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Wednesday, January 15, 2014

The Odious Aspects of Greek Austerity

Below is an interesting listing of items which make the Greek austerity so much more odius than the Cypriot one, according to the author of this article:



Greece applies a so called crisis levy on profitable companies for 4 years to generate 600mn in additional revenue. That by and in itself is nothing less than the proverbial shot on the foot. Greece raids companies generating profit forcing them to pay over and above the 25% tax (which they normally paid), a disincentive to businesses discouraging them from investing in Greece or expanding their operations there. It is little wonder that huge Greek companies such Coca Cola-3E, Viochalko and FAGE have fled Greece.

Presumptive Tax, in a nutshell taxation on income is not based on normal accounting practises but on assumptions made by the country’s tax authorities. Tax authorities estimate how much tax is owed by the taxpayer based on a number of criteria (see link above) without waiting for the taxpayer to declare income.

It is unfair for a number of reasons. Assume 2 farmers growing wheat, they each produce on average 75 tonnes of wheat per year while the fields’ full capacity is 100 tonnes. One farmer has an exceptional year and produced 80 tonnes of wheat the other just 70 tonnes. By applying presumptive taxation the 1st farmer will pay tax on 75 tonnes (instead on his produced 80) while the other will also pay tax on 75 tonnes (instead of his produced 70).

As I searched through the literature I found that presumptive taxation is applied in countries where there is wide spread tax evasion and tax corruption (admittedly Greece fits the bill on both accounts), but that doesn’t make presumptive taxation any less unfair.

Move services from the reduced to the standard VAT tax rate. Now this is a big one and it is still a contentious issue in Greece. The effect was that tourism related businesses (restaurants hotels) now charged 21% VAT instead of the reduced rate.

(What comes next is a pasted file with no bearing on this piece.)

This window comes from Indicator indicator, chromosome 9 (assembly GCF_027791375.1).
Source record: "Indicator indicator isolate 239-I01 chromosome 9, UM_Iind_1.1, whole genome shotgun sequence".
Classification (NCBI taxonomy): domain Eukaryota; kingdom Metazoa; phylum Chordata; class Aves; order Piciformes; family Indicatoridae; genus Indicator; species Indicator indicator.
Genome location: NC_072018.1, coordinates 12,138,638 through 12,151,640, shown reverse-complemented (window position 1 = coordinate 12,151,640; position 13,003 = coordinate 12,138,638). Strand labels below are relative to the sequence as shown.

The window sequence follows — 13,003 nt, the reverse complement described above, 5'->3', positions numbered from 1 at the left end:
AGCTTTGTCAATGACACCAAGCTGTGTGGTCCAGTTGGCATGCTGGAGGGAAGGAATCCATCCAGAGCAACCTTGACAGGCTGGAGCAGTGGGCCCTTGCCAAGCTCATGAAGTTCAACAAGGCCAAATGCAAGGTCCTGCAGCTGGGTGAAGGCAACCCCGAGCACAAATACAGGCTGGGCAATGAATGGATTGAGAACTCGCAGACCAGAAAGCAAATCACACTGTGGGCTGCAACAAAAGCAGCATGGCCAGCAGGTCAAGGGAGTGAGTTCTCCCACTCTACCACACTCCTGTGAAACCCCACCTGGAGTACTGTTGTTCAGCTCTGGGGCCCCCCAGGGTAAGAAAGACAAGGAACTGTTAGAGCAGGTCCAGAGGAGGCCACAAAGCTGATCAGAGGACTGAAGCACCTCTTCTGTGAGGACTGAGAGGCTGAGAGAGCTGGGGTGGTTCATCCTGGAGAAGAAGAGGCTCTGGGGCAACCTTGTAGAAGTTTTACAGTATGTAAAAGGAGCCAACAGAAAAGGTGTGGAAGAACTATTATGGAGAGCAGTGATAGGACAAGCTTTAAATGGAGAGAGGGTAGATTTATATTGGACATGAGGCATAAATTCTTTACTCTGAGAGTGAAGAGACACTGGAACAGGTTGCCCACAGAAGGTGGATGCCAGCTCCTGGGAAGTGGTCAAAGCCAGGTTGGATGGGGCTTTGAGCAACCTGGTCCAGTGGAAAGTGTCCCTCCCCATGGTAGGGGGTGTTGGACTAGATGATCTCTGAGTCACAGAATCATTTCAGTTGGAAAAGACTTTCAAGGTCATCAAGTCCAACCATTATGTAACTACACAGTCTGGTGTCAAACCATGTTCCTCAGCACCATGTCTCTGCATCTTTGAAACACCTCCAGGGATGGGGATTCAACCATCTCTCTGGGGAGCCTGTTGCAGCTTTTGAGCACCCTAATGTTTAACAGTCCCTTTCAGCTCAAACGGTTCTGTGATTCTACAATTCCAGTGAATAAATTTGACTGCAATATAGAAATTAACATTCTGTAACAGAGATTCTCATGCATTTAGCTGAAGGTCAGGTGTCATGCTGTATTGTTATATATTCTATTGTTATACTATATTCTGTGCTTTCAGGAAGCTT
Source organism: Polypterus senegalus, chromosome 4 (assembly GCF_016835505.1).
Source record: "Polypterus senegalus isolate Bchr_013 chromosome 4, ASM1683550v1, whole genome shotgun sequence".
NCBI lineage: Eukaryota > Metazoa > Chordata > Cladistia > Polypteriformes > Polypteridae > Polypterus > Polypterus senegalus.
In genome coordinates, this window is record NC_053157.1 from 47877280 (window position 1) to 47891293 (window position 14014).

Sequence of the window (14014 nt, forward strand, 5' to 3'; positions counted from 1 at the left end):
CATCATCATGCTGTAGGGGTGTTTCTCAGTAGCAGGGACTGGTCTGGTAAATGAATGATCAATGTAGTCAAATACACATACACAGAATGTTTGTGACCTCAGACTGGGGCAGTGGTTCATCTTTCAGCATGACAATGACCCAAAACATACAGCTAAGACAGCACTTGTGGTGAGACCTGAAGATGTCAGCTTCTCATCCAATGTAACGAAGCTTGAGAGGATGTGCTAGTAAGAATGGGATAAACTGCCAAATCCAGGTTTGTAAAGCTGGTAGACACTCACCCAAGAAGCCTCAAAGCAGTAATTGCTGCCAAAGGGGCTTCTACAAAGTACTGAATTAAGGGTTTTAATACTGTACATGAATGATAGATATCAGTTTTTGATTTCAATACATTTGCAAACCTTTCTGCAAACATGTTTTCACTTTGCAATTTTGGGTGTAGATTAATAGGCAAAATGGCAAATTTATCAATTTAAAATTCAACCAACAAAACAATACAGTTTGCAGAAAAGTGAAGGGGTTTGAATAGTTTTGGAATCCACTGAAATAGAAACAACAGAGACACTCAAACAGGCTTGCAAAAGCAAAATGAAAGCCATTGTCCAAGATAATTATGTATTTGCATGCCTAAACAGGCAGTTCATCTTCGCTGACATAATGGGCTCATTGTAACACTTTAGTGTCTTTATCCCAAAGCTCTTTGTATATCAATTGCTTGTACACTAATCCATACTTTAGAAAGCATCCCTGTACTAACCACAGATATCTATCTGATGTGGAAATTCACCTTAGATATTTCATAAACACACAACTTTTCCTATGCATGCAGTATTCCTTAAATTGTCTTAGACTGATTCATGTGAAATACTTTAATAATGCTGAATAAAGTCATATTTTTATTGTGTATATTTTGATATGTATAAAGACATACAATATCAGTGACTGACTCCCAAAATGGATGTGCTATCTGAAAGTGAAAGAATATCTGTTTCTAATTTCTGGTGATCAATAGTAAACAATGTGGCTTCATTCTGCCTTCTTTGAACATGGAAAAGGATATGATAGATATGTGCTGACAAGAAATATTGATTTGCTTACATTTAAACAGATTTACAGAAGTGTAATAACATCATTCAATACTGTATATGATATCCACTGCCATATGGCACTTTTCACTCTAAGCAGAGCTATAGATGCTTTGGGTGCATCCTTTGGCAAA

Increase tax on wages in kind. Assume your employer gives you a car allowance (or a car) phone allowance etc. Greece taxes you on those allowances.

Excises on non alcoholic beverages, this is my favourite one. They even taxed soft drinks!

Reduction in public consumption and public investment. Admittedly reducing what one consumes is the quintessence of austerity however in Greece’s case that translated into delaying payments to suppliers scarcity of even the most basic items in hospitals such as syringes and bandages and even iodine .

Means Test Unemployment Benefits. A means test implies that the applicant for unemployment benefits will be scrutinised by authorities to ascertain whether he (or his immediate family) have the means necessary to sustain him (savings, property etc) . In the event they do then the applicant is rejected. This is particularly strange since it involves huge administrative costs; also the means test for unemployment is alleged to create a poverty trap. Under normal circumstances unemployment benefits aim to cushion the blow from the loss of income, so that the applicant does not slip into destitution. The means test unemployment benefits regime forces the unemployed to sell/divest any property savings they may possess before they can be eligible for the benefit. In other words the unemployed have to become destitute before they can claim unemployment benefits.

2 comments:

  1. It is considered good manners to cite your source.

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    Replies
    1. It is (was) linked in the second line. Uff, glad not to have violated good manners!!!

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